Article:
Top 5 Best Code Merge Tools For Programmers

Code merging enables developers to integrate code after changes as well as bug fixes. To regain their confidence, integration efforts should be smooth and complete that is; without any errors. The modern merge solution has made it possible for the merging tools to report back to a developer(s) in-case there have been conflicts preventing tools from merging automatically.

With the modern solutions, developers have gained the lost confidence when they were using the traditional development methods to merge large blocks of code. These new solutions are more robust. DevOps are using Agile methodologies to help developers keep small changes subsequently reduces the need for merging large chunks of code.

Teams can use code merge tools to identify conflicts though developers are still required to engage in open-communication with other developers when they are working on the same code. A great place for developers can discuss any arising conflicts as well as other issues though Stand-up meetings, it is a great place for that forum discussion.

Available tools for code merging

Here are some tools to consider when choosing a code merge tool.

1. Git

git commands

Many developers prefer using Git because of its effective branching functionality in the programming industry. it is simple and easy to use. It is suitable for experienced developers.

Key features:

  • Branching functionality
  • Distributed architecture/built-in backup system
  • Free, open source

2. KDiff3

KDiff3 is a comparison program set aside with a merge function. It enables developers to make changes in the output window directly though currently, it hasn’t been updated for a while but perfectly works well with the current functions it supports. It is suitable for both beginners and experienced developers.

Key features:

  • A 3-way merge for automated merging
  • An alternative option of manual resolve conflicts in case the 3-way merge fails
  • Free, open source

3. Beyond Compare

When it comes to comparing and merging, Beyond Compare is a higher-end product, it’s a pro-edition; it supports various programming languages and has the ability to add more languages from online sources. You can use this tool to read PDF files as well as other binary files for comparison, unlike most other merge tools that don’t support. It is suitable for development teams who have a decent development budget and are in need of the robust-functionality found in the Beyond Compare merge tool.

Key features:

  • Supports 3-way merge
  • Supports regular expression
  • Syntax highlighting ability
  • Converts binary files to text
  • Compare registry hives.
  • Customized alignment.
  • Paid

3. DiffMerge

DiffMerge is simple and easy to install and use. This tool can be amalgamated as Git’s merge tool.  It has a graphical interface and an intuitive tool for developers to directly make changes in the tool.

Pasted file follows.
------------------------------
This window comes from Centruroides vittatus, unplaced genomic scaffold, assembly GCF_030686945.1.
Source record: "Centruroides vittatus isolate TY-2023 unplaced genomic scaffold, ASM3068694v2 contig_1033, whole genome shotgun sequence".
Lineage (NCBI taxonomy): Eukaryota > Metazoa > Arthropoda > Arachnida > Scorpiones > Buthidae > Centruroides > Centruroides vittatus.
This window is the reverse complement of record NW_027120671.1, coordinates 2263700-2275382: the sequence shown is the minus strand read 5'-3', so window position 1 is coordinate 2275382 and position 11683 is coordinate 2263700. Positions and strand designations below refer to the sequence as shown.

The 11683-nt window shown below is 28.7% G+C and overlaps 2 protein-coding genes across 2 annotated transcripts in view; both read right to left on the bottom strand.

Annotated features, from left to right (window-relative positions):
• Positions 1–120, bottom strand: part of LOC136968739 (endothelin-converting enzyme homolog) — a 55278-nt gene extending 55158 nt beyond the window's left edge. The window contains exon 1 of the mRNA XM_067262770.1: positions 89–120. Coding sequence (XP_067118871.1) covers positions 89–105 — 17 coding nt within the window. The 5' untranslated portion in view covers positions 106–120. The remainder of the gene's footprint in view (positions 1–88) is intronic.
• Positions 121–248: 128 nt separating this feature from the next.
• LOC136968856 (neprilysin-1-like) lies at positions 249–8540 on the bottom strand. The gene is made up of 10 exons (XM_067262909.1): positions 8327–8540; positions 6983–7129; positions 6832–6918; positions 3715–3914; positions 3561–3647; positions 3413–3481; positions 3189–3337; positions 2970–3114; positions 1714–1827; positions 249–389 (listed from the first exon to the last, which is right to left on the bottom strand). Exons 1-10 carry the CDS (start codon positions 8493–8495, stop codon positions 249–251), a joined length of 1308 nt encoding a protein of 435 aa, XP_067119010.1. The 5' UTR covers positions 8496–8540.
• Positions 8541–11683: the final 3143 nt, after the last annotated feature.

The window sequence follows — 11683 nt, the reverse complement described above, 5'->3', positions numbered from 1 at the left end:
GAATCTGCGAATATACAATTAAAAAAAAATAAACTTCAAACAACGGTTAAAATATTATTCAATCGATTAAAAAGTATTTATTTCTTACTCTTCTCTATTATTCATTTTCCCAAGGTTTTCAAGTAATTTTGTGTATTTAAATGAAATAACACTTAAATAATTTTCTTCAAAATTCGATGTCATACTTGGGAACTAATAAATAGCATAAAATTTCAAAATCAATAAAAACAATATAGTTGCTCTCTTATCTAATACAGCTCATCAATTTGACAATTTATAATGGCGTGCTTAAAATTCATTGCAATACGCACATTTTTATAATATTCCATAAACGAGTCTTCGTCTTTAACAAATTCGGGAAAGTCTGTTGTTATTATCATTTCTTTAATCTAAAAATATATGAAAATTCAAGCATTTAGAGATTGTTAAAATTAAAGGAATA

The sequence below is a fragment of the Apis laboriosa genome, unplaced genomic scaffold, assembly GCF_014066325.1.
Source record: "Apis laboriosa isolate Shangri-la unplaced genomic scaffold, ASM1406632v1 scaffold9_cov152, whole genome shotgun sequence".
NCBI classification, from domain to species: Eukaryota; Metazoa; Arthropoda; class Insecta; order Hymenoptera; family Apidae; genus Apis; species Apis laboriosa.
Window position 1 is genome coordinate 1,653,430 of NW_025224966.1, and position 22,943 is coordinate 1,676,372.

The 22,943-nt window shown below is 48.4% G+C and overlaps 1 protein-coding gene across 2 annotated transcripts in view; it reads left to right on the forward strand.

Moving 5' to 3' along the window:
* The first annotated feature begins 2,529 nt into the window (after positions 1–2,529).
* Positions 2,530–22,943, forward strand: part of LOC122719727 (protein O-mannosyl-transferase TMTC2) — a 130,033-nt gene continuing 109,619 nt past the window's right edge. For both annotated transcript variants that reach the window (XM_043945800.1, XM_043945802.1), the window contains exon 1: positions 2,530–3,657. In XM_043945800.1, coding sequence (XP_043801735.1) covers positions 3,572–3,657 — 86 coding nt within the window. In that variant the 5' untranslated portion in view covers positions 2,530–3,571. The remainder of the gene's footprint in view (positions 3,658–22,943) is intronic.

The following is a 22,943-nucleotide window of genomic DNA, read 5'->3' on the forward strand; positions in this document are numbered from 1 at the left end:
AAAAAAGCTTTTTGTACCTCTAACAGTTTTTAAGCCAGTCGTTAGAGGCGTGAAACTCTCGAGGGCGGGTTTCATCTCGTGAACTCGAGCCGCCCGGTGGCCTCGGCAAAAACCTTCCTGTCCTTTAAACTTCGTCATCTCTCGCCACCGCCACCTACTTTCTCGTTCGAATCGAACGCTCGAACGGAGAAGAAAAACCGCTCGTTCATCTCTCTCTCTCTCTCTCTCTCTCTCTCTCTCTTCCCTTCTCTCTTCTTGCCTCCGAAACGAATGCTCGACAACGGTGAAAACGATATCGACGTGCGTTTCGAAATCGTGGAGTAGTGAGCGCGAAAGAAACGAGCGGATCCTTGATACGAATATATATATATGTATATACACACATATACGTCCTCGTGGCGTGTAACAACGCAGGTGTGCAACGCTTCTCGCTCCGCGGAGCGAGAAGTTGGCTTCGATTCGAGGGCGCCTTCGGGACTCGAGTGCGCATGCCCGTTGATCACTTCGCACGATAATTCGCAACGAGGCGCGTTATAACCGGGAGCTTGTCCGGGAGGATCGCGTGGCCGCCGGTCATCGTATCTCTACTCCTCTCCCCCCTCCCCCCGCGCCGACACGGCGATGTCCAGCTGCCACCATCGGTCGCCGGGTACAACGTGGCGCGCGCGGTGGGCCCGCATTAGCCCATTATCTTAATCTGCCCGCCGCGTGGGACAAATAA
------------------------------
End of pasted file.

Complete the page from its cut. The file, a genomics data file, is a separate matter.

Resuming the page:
Key features:

  • Software’s ability to compare any two files/folders
  • Supports 3-ways merging though conflicts are resolved by developers
  • Supports directory comparisons
  • $39 one-time fee

5. Semantic Merge

Semantic merge operates quite differently from other code merge tools. it has a parser that enables it to resolve conflicts; it reports at the function level instead of changes in position making it an easy task for developers when refactoring. In-case the parser fails to determine the code then the tool will automatically revert to a text-based merge tool of developer’s choice. It is good for Developers who re-factor frequently.

Key features:

  • Parser-based comparison
  • Supports VBNET, Java, C# AND C/C++
  • Allows external parsers’ configuration
  • Paid
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1 Comment

  1. Merging code can only be done by those set to manage the code.
    Look at SCCS utility in Unix with the “make” utility. Github is just a super SCCS.
    Linux and Unix comes with these code management modules included, and a programmer is placed in that context and will do “put” and “get” of software module – and “make” executables.
    The advent of Microsoft brought a company in without these tools, and thy tried to charge for their tools. The source code management modules to MS were priced high and the competitor to these tools could make a good living and earn well on making competing tools. These are the one you find on the net.

    If someone has made a copy of code, pinched the source and tries to integrate this back in with a code that has been altered by others, we are in a icky spot. The one that has extracted the source without proper authorisation to check out the code and allowing those that manage the code to manage this branch has created the mess, Usually the mess is created, the changes made is minute, like changing the names of variables. But this is when you need the “diff” utilities, Lock those that wrote the code with as few as possible in a room, supply them with beer and pizza and get out, tell them that the only way to get out is to yell that the code has been merged. Check up on them every other day to avoid a new war to start.

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